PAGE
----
State Rep Derrick Smith declares he's innocent at Illinois House hearing
May 10, 2012 (SPRINGFIELD, Ill.) (WLS) -- State representative Derrick Smith refused to answer any questions Thursday when he appeared before an Illinois House committee.
The lawmakers are considering whether to expel Smith who faces a federal bribery charge.
With his attorney, Victor Henderson, never more than a few feet away, Representative Smith arrived at the hearing room to face the House investigative committee for the first time. The appointed Smith, a Democratic nominee on the November ballot, read a statement declaring his innocence, indicating he would not resign or be expelled without a fight.
"In the same way that the people in the district did not abandon me, I will not abandon them," said Smith.
But Smith, who was indicted a week before the March primary, would not answer questions.
Henderson asked the bi-partisan committee not to deliberate the lawmaker's fate until more is known about the government's case.
"I urge each and every one you not to draw any conclusions much less premature conclusions until after you have had the chance to review all of the material facts regarding the charge against the representative," said Henderson.
Under House rules, the committee may consider a rep's refusal to testify as evidence against the member.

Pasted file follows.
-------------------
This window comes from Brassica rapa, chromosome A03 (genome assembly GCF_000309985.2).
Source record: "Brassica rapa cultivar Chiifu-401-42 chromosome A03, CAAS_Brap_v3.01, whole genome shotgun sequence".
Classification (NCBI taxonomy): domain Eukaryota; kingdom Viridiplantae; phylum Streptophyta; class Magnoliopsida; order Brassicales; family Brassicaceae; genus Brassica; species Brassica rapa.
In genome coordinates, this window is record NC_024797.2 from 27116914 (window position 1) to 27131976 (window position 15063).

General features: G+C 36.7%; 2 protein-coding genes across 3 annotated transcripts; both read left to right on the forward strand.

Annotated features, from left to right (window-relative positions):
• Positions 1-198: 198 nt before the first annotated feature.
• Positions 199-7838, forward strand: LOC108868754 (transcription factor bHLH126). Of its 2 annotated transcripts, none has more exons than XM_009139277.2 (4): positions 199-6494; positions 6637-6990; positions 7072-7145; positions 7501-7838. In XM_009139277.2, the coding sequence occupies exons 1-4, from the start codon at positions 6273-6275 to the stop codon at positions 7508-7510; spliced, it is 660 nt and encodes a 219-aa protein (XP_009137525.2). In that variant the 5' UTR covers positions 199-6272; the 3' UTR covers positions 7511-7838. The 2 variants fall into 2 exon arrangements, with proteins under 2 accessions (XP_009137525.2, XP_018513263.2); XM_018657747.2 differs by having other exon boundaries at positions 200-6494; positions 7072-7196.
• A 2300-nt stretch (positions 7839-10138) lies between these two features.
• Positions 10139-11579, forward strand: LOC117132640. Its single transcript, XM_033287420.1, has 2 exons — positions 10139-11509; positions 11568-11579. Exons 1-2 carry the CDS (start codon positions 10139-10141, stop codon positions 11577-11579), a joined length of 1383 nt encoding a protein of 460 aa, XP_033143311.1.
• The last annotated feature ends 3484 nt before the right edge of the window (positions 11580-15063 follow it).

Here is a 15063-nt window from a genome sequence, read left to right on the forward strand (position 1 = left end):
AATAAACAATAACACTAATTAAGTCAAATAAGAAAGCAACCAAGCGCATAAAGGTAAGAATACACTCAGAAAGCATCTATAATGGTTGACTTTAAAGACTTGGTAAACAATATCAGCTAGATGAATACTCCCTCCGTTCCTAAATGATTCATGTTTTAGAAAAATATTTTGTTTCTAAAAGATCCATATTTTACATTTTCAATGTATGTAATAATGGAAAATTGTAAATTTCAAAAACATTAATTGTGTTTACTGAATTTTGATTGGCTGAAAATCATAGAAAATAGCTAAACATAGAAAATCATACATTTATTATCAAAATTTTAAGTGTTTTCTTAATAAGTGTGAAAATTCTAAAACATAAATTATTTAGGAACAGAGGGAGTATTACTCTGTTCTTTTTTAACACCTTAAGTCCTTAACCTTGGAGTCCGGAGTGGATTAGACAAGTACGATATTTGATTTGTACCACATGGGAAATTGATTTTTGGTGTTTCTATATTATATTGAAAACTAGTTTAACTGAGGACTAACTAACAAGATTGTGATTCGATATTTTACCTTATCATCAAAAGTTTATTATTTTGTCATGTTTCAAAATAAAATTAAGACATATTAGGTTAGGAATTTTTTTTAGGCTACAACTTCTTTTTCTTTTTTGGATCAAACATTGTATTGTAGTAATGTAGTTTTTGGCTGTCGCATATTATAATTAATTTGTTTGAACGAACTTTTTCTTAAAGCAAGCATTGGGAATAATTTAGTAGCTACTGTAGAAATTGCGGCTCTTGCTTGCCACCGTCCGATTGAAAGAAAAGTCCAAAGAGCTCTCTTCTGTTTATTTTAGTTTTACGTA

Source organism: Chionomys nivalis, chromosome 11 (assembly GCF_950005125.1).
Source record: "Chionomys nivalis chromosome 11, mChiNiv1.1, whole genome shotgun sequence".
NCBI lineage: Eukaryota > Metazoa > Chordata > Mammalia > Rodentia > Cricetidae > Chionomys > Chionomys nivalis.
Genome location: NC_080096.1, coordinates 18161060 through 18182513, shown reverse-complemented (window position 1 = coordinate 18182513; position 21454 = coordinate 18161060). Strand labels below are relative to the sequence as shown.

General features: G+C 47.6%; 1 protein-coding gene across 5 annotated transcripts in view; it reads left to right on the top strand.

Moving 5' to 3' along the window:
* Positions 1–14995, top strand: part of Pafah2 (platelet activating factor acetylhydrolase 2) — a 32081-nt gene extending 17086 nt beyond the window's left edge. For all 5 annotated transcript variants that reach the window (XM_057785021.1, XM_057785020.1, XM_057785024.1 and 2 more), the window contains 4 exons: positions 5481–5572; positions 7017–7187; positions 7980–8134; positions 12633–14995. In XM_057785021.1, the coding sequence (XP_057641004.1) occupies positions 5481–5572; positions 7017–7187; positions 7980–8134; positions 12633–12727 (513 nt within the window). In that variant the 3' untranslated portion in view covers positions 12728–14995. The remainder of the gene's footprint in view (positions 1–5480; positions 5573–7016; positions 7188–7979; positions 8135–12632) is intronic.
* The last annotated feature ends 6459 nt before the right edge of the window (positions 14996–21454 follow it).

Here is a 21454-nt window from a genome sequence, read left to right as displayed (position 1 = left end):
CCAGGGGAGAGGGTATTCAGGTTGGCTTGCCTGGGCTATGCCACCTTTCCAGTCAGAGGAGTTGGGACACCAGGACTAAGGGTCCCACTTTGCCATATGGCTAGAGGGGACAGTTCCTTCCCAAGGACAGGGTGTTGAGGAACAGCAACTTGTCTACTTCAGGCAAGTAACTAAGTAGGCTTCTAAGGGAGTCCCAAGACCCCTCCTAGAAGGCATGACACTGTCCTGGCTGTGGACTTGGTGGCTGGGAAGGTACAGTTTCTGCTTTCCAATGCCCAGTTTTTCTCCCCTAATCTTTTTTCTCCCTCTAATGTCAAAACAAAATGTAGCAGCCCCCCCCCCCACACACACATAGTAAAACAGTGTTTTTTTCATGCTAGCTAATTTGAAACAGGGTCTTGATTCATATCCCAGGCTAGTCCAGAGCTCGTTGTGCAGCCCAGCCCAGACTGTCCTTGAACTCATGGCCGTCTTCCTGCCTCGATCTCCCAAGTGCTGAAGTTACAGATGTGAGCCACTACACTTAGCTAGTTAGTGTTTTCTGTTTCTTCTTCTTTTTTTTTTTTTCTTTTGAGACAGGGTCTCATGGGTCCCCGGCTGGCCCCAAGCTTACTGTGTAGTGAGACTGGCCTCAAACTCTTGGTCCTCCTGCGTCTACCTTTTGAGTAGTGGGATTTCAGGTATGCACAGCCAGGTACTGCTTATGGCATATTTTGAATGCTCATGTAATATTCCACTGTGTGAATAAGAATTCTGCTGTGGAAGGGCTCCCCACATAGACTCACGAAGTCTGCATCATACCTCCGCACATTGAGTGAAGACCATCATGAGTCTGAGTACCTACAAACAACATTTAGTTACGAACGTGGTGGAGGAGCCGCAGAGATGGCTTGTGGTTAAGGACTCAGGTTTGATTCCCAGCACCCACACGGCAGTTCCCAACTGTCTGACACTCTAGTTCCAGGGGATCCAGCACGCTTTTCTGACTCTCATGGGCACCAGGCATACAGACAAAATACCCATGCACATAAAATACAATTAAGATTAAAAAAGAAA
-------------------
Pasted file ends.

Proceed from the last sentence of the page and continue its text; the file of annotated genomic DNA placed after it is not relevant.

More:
"It's something that we can take into account in this political proceeding," said Elaine Nekritz, (D) Des Plaines.
Committee member Dennis Reboletti, (R) Elmhurst, was disappointed that Smith did not deny under oath the allegation that he took $7,000 from a federal informant in a sting operation.
"Part of where we are right now is giving him the opportunity to give us all the evidence he has to say that he shouldn't be punished whatsoever," said Reboletti.
Smith's attorney suggested his client may have been entrapped illegally by the government.
"Some government officials, not all, but I want to emphasize, some government officials will break the law themselves allegedly in the name of justice," said Henderson.
The House committee recessed, hoping that more information concerning the case will become available after Smith's next court appearance on May 30. But members do not expect anywhere near all the information, before they decide whether or not to expel Smith.
politics, charles thomas
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